y=g.textascent+(g.height-g.textheight)\\2

cheers dave i will give it a whirl

Sweet, thanks Norman. I’d seen that link before but focused on font metrics which doesn’t bound. boundingRect gives the actual bounds, duh. Here’s my test code fwiw, looks like all NSFont functionality is in MacOSLib. Time to update my class :slight_smile:

[code]//Property
pic As Picture

//PushButton
Sub Action()
const CocoaLib = “Cocoa”
declare function NSClassFromString lib CocoaLib (aClassName as CFStringRef) as Ptr
declare function fontWithName lib CocoaLib selector “fontWithName:size:” _
(cls As Ptr, fontName As CFStringRef, fontSize As single) As Ptr
declare function glyphWithName lib CocoaLib selector “glyphWithName:” _
(inst as Ptr, glyphName as CFStringRef) as UInt32
declare function boundingRectForGlyph lib CocoaLib selector “boundingRectForGlyph:” _
(inst as Ptr, glyph as UInt32) as NSRect

dim testFont As String = “Zapfino” //fldFont.Text
dim testSize As integer = 150 //Val(fldSize.Text)
dim testLetter As String = “q” //fldLetter.Text

dim fontClass As Ptr = NSClassFromString(“NSFont”)
dim aFont As Ptr = fontWithName(fontClass, testFont, testSize)
dim glyph As UInt32 = glyphWithName(aFont, testLetter)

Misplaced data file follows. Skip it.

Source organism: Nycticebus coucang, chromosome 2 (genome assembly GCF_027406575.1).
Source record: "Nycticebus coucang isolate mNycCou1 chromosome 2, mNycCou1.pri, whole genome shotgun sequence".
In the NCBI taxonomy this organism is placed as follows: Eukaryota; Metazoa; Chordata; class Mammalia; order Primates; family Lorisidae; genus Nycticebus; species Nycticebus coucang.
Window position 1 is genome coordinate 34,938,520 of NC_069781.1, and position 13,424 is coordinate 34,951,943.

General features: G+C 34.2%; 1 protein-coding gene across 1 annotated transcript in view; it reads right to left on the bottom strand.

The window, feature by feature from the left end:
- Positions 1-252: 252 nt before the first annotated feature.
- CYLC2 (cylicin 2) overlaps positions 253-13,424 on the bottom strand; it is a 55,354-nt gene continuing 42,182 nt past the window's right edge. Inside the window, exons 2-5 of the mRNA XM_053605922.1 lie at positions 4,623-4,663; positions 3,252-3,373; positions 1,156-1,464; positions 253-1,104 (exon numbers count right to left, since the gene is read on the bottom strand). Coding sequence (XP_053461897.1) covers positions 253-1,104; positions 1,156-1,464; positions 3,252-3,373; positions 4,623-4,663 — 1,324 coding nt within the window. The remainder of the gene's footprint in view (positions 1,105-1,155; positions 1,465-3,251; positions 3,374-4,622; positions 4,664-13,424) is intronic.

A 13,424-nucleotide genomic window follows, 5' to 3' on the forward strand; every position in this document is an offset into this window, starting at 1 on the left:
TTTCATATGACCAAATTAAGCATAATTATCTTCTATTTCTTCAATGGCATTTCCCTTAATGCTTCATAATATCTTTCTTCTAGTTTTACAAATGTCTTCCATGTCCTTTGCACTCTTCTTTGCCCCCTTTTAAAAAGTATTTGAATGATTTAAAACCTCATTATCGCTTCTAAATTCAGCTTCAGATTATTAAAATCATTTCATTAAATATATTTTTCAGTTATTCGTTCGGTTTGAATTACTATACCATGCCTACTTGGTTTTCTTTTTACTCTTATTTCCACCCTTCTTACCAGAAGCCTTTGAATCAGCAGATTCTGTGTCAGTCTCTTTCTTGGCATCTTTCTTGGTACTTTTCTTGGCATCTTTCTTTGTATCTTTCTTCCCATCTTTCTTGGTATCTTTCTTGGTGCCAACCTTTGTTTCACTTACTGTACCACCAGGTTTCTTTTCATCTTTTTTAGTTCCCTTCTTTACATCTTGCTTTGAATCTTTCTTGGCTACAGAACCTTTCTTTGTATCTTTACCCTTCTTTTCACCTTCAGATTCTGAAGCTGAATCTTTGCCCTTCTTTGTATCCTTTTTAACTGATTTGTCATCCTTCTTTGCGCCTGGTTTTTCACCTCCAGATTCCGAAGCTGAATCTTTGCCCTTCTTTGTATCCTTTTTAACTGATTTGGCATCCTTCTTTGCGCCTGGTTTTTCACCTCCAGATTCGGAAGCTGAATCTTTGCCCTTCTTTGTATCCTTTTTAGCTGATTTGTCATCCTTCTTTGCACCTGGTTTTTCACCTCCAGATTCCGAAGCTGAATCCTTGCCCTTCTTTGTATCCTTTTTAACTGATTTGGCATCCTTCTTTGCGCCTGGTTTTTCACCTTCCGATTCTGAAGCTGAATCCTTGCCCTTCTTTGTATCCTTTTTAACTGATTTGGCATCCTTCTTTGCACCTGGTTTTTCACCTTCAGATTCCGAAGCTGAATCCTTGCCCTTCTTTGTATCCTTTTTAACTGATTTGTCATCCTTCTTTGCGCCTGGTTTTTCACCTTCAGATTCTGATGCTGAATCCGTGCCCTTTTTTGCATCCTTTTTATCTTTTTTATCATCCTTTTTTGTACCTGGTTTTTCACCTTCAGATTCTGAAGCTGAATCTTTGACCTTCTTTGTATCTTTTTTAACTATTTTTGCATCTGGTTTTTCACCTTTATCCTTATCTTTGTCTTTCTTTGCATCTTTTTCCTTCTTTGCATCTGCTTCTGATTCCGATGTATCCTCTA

dim rect As NSRect = boundingRectForGlyph(aFont, glyph)

dim p As new Picture(500, 500, 32)
p.Graphics.ForeColor = &c000000
p.Graphics.TextFont = testFont
p.Graphics.TextSize = testSize
p.Graphics.DrawString testLetter, 200, 200
p.Graphics.ForeColor = &cFF000080
p.Graphics.DrawRect 200+rect.x, 200-rect.y-rect.h, rect.w, rect.h

pic = p
display.Invalidate

End Sub

//Canvas “display”
Sub Paint(g As Graphics, areas() As REALbasic.Rect)
if pic <> nil then g.DrawPicture pic, 0, 0
End Sub

//Structure
NSRect
x As single
y As single
w As single
h As single
[/code]

[quote=69028:@Dave S]I have found this centers rather nicely in most situations

y=g.textascent+(g.height-g.textheight)\\2 [/quote]

I wonder how many times you’ve done the “textAscent” explanation. I know I first read it from you years ago :slight_smile:

A problem with centering, not to be solved here, is that to center properly mathematics only get you so far. Depending on the text the actual vertical middle of a text may be placed higher or lower than the middle of the full height, so for nice aesthetic purposes one needs not only to draw the text to a picture but to analyze the picture and use the amount of “black” to find a better “middle”.

A line like “qqqqqqq” has it’s vertical middle at the baseline, pretty much. Whereas a line line TTTTTTTT has its vertical middle at some point between the baseline and the top. Without visual analysis or perceptual hashing it’s just not worth it, but then some texts in some situations will always look a bit off (in my case, I noticed in buttons with bounding boxes and large text, it was very obvious).

I say “not to be solved here” because this is even more intensive than drawing the text to memory and then box-bounding that, and that’s intensive enough already.

But the baseline for “qqqq” is identical to the baseline for “TTT” (assuming same font/size of course)